Tech Ed Day 1 (summary)
Date Published: 07 June 2005
Got up early, which was an accomplishment considering how late I was out with Doug, Stephen, Scott, and Amy Sunday night, and made it to the keynote at 0900. Steve Ballmer was presenting, assisted by Samantha Bee (from the Daily Show, I think) and a few MS employees. The keynote was definitely entertaining with some pretty cool demos. The main focus of the demos was on mobile technology and server administration technology which is coming down the pipeline. They also showed off Microsoft’s VirtualEarth, which looks very cool, and very similar to Google Maps. The URL they were using was a local one, though, so I guess it’s not public yet since virtualearth.com doesn’t show anything.
I spent most of the day at the Web Cabana answering user questions. There were a few good ones which I’ll summarize here. One architect from a major job website wanted to know more about caching, my favorite topic. Unfortunately his questions centered on the algorithms used under the covers to scavenge memory as the cache fills up, and those APIs are closed, so I had to rely on an ASP.NET team member for the answer. However, the three of us had a good conversation about how the cache works and what changes might be coming for the cache in the future (not many beyond what’s in Whidbey, from the sounds of it). One specific question raised was whether the actual number of entries in the cache affected the memory pressure algorithm or if it depended only on the actual amount of memory used (e.g. is there a difference in memory pressure from 10 1000kb things or 1000 10kb things) and the answer was no, but with the caveat that there is some memory overhead for each entry since it is wrapped in a couple of objects which store additional information about the cached data. So that was good to know.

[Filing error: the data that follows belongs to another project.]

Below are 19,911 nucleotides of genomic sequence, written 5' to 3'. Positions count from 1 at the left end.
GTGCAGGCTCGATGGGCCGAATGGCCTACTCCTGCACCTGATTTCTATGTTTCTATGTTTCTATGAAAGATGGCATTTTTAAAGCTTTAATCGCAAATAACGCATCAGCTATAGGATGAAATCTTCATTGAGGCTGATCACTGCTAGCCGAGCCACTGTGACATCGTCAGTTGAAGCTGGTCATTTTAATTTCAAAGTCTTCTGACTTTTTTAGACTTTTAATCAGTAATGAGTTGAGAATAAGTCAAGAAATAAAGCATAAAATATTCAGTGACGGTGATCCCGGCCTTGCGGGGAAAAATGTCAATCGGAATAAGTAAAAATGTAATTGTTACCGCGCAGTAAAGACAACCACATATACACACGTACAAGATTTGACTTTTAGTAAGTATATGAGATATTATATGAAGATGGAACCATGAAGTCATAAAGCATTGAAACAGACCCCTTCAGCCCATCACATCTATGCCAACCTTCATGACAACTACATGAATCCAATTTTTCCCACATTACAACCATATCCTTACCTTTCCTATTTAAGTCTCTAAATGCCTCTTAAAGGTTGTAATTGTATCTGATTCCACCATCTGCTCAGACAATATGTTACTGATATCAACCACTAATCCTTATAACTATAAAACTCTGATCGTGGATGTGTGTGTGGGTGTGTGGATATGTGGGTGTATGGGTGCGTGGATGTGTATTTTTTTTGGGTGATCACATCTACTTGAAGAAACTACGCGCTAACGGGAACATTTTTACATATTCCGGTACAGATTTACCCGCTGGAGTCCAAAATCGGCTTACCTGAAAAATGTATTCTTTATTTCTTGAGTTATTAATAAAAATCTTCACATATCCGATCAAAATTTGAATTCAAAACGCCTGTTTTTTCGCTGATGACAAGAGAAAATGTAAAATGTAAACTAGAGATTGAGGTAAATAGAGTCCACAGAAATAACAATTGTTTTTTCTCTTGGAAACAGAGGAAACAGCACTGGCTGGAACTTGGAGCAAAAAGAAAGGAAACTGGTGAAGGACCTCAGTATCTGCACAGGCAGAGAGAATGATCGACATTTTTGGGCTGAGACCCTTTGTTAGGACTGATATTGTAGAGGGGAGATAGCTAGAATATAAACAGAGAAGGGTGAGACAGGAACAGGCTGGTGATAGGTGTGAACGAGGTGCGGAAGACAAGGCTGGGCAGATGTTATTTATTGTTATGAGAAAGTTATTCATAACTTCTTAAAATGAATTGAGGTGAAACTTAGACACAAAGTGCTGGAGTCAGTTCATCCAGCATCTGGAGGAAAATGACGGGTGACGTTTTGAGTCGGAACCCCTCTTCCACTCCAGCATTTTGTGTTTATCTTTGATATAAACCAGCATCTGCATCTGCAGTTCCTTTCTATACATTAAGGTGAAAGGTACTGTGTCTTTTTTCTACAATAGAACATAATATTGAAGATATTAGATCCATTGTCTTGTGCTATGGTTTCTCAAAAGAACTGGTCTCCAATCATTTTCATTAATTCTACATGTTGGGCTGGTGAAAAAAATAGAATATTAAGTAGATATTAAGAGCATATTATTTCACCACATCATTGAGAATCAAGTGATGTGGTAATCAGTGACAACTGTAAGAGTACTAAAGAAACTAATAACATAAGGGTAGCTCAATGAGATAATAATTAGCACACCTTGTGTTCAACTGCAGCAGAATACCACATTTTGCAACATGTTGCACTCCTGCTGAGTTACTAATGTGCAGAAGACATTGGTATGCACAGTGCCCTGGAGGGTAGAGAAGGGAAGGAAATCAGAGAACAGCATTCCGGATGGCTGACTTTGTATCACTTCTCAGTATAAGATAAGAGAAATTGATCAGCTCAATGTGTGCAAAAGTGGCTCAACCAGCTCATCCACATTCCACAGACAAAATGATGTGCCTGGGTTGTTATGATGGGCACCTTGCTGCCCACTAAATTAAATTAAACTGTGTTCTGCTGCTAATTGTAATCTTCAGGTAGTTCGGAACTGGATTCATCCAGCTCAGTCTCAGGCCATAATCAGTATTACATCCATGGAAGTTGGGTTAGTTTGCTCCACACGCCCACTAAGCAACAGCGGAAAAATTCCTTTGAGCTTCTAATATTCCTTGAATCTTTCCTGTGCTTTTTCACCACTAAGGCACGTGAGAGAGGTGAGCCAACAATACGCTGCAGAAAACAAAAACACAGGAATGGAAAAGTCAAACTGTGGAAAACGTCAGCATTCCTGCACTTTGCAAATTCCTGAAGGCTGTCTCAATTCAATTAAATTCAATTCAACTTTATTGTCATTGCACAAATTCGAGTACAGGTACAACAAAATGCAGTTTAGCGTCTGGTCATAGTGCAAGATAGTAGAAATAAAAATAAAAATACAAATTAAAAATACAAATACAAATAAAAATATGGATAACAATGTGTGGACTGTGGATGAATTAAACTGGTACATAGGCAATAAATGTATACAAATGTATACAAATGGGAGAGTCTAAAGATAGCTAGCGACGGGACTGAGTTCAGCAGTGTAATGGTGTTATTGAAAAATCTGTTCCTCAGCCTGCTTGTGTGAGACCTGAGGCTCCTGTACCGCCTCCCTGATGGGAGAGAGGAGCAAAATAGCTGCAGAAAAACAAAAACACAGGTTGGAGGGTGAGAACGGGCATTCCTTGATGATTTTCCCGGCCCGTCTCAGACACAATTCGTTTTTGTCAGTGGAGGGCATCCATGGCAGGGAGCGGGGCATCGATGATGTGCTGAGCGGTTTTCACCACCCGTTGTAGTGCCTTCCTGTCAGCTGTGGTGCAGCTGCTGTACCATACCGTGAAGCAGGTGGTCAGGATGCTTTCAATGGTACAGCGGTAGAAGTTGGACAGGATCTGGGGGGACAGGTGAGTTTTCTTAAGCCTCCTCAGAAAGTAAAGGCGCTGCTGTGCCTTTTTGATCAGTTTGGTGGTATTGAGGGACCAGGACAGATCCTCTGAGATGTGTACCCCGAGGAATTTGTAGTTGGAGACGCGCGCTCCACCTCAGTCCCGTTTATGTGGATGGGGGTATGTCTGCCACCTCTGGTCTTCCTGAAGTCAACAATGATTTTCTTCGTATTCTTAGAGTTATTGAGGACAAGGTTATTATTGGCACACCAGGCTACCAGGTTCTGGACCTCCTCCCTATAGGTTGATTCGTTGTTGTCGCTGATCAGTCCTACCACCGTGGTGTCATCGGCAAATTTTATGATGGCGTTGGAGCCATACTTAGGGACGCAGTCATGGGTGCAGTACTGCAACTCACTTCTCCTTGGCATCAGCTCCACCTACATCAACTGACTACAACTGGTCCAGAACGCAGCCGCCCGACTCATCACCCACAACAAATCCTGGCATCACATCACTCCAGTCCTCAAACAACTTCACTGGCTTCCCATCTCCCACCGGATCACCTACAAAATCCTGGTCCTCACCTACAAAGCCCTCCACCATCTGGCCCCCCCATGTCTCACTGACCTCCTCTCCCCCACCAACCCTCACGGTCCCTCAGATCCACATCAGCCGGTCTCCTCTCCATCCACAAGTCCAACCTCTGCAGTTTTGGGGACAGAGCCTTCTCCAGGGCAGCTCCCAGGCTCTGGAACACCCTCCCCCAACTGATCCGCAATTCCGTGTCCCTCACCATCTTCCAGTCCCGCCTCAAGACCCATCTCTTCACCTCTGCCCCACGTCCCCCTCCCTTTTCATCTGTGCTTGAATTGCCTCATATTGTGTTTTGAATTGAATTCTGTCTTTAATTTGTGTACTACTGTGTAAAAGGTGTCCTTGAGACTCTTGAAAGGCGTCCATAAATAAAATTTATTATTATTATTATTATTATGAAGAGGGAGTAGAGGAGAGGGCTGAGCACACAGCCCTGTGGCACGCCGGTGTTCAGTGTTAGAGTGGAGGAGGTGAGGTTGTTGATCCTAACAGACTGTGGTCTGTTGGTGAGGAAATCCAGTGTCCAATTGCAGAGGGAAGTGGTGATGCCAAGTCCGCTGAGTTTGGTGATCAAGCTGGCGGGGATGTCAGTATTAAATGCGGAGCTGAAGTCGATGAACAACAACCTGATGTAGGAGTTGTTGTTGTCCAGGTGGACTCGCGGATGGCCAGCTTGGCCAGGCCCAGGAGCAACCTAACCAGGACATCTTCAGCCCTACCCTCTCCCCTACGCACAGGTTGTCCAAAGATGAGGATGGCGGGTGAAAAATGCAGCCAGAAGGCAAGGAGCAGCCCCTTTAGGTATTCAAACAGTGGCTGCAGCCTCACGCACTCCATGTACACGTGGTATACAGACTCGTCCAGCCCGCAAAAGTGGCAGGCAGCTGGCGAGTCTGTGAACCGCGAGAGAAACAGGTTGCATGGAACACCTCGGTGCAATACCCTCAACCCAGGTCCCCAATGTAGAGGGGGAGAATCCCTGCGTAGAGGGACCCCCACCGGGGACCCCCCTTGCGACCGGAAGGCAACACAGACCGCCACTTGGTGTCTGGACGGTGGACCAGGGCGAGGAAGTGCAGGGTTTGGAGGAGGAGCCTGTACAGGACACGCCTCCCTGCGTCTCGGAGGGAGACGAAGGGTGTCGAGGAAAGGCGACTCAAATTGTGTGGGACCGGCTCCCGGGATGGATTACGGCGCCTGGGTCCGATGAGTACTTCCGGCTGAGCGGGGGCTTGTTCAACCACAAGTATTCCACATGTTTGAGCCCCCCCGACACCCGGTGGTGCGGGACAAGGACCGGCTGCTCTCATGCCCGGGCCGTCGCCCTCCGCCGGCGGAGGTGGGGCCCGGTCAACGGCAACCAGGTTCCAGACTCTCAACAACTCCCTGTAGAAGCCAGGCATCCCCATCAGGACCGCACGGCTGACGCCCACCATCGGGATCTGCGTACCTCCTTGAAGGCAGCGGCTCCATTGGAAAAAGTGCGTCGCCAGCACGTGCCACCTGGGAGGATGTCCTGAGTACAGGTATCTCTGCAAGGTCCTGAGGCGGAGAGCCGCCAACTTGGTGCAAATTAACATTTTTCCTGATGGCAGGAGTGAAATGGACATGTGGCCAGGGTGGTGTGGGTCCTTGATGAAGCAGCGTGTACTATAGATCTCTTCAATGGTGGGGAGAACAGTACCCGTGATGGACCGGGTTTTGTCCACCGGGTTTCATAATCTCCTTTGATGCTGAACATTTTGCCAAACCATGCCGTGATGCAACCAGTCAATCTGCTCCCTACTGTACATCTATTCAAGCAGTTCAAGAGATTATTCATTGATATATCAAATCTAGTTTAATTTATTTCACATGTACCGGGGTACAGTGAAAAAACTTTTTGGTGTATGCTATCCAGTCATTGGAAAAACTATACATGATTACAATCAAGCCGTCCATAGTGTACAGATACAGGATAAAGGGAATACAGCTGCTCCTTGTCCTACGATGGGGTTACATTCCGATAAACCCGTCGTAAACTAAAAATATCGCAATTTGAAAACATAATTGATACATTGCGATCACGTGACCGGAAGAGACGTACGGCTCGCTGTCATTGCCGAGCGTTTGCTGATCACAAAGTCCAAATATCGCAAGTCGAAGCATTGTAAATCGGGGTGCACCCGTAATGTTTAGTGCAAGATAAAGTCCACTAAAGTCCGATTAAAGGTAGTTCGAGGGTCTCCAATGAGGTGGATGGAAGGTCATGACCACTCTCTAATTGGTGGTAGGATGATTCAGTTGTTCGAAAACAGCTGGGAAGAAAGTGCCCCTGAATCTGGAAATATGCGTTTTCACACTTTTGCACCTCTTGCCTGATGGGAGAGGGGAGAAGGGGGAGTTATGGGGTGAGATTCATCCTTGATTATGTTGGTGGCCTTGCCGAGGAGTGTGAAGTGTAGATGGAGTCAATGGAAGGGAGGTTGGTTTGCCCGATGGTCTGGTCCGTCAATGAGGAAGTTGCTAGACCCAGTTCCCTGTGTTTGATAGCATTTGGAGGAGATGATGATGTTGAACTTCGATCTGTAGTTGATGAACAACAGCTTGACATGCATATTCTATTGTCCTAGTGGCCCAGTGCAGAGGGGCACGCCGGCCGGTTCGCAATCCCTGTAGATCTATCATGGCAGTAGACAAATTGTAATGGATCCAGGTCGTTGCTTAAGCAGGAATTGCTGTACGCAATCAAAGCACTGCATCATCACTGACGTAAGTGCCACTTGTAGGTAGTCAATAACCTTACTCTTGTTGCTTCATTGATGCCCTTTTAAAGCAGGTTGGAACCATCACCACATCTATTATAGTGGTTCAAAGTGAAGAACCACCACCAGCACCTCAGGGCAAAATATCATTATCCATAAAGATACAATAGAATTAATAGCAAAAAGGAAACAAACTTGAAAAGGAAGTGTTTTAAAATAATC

Later in the day someone wanted to know if they should upgrade their ASP 3.0 application to ASP.NET 1.1 or just skip it and jump straight to 2.0. The consensus was that they should jump straight to 2.0, since it’s leaps and bounds better than 1.1 and presumably they would have to upgrade to 2.0 at some point, so why not save that step and upgrade now. The Go-Live license allows them to deploy the application now if they need to, although realistically the conversion likely wouldn’t be complete before the actual RTM (making the beta go-live license moot).
Later in the afternoon I had a meeting about the future of CodeZone (formerly CodeWise) and a MS Central Region party in the evening at Universal (making for another late night).
Keynote Day 2 is starting now, so more later…
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Steve is an experienced software architect and trainer, focusing on code quality and Domain-Driven Design with .NET.